Book Reviews > New Testament > The Letter of James: Pillar Commentary Series
Director of the RC Ryan Center for Biblical Studies and Assistant Professor of Christian Studies
This volume is one of the latest in the Pillar Series edited by D. A. Carson, a series which already has some distinguished entries. The series, likely to be familiar to the readers of EQ, intends to interact with contemporary scholarship but not to focus greatly on technical discussion, hoping thereby to be of use to scholars, pastors and general readers. As Carson writes in the series preface, the goal of the series is a ‘blend of rigorous exegesis and exposition, with an eye alert both to biblical theology and the contemporary relevance of the Bible.’
Moo’s commentary seems to meet these aims admirably, displaying the exegetical rigor which has come to be expected of him and a keen eye to how the text addresses the church today. The perspective of the commentary can be seen from Moo’s preface where he writes: I remain convinced that the heart of the letter is a call to wholehearted commitment to Christ. James’ call for consistent and uncompromising Christian living is much needed. Our churches are filled with believers who are only halfhearted in their faith and, as a result, leave large areas of their lives virtually untouched by genuine Christian values. Nor am I immune to such problems. As I quite unexpectedly find myself in my “middle age” years, I have discovered a tendency to back off in my fervor for the Lord and his work. My reimmersion in James has challenged me sharply at just this point. I pray that it might have the same effect on all readers of this commentary (x). From this preface one can see that this is not a commentary written from cold distance but an exposition of Scripture as the Word of God intended to be obeyed and applied by the people of God. This pastoral concern is evident in may places where having carefully established the meaning of the text, Moo points to specific current issues which the passage addresses (1:21 on deceiving ourselves; 5:14 on ‘health and wealth’ teachers).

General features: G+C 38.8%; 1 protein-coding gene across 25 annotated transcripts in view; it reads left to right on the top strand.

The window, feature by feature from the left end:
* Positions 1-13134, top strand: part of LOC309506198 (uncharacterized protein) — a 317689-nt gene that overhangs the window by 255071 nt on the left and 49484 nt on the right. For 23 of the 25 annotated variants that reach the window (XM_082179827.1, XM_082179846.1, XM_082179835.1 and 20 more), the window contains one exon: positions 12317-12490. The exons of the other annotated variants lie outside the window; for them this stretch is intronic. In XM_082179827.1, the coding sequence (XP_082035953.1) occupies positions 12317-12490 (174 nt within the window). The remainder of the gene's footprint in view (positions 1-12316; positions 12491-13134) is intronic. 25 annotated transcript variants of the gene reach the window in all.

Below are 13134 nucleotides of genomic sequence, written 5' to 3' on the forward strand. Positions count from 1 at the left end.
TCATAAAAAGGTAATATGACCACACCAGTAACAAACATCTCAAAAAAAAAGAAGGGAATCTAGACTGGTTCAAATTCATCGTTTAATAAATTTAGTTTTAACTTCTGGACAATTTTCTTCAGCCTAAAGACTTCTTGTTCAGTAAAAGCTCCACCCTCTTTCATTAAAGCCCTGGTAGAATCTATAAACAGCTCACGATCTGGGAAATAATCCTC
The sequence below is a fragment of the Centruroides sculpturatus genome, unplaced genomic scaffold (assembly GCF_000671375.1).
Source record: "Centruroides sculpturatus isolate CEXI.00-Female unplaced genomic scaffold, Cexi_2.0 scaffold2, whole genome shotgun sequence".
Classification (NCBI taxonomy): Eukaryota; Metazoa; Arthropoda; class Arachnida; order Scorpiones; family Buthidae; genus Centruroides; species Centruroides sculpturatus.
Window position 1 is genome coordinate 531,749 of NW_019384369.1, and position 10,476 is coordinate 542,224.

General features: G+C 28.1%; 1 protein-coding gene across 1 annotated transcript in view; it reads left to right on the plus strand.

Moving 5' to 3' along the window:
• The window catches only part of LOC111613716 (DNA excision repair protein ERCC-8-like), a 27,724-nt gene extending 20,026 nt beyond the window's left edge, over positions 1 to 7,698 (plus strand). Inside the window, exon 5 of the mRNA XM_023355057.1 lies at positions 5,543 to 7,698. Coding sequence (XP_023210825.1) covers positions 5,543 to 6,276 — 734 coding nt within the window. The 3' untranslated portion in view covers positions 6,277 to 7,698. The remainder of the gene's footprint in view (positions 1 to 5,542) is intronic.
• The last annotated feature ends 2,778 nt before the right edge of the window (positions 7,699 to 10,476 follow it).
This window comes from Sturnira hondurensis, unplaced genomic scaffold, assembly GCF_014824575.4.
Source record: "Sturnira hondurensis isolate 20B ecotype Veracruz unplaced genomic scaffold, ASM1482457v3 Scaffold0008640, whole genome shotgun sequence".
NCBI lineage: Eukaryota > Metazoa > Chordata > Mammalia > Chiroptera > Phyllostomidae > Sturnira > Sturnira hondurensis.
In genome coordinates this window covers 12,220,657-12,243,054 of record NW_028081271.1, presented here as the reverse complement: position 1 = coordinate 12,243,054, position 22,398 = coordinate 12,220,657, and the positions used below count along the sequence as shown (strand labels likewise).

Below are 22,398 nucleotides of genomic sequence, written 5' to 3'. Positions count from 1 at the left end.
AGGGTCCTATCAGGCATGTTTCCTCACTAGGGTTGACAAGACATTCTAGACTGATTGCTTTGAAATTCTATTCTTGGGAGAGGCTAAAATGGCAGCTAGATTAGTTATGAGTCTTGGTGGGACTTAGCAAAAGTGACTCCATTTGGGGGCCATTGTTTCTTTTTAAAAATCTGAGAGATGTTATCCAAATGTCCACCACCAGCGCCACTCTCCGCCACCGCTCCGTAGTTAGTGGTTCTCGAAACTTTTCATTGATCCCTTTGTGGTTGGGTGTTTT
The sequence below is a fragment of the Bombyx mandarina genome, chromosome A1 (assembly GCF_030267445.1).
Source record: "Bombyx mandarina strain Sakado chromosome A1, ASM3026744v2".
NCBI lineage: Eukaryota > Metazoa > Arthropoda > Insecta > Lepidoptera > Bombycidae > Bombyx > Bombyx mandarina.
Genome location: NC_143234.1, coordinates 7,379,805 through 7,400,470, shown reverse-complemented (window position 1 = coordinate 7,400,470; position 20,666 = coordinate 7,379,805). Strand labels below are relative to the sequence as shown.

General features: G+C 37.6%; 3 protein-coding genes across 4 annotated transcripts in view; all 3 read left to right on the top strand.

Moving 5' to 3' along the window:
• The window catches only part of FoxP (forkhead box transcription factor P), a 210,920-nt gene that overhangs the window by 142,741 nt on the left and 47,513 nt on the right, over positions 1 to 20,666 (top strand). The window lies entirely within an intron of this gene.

Some might wonder if this commentary is substantially different from Moo’s commentary on James in the Tyndale series published 15 years ago. In answer to such an issue, one must first acknowledge that there is indeed significant similarity in a fair amount of the material. With that acknowledgement, though, it must be said that this reviewer did not find direct reduplication. Rather, there was material reworked from the Tyndale volume along with additional material of various kinds. Moo, himself, in his preface, said he was able to give more space to background and theology.
In the introduction section, the topics listed were largely the same though the Pillar added a section on structure and theme. This mirrored what seemed to be more attention to structure throughout the commentary as well. The discussion within the introductory topics reflected the furtherance of James studies over the last 15 years. Particularly under the discussion of faith, works, and justification and how James compares to Paul, the Pillar volume includes a discussion and critique of the New Perspective on Paul as well as a more complete discussion of the issue as a whole. Thus, while there is a kernel of similarity, the Pillar volume contains more detailed and nuanced discussion and interacts with more recent material.
Within the commentary on the actual text, the Pillar volume gives more attention to the connections between units and thematic continuity. Moo also carefully integrates discussions of proper hermeneutics guiding the reader (perhaps especially the non-specialist) to a proper reading of the text (e.g. p.47, on understanding original point to original audience). Also, in the Pillar volume Moo makes more suggestions for applications and is often more pointed in his applications (e.g., 1:22 on deceiving ourselves; 5:14 on ‘health and wealth’ teachers).
Lastly, this commentary will now be my top recommendation for preachers. Moo admirably combines academic care with pastoral concern, expounding the text with an eye to what it means for God’s people, which is the intention of Scripture after all.
Ray Van Neste
University of Aberdeen
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Previously appeared in Evangelical Quarterly edited by Howard Marshall.
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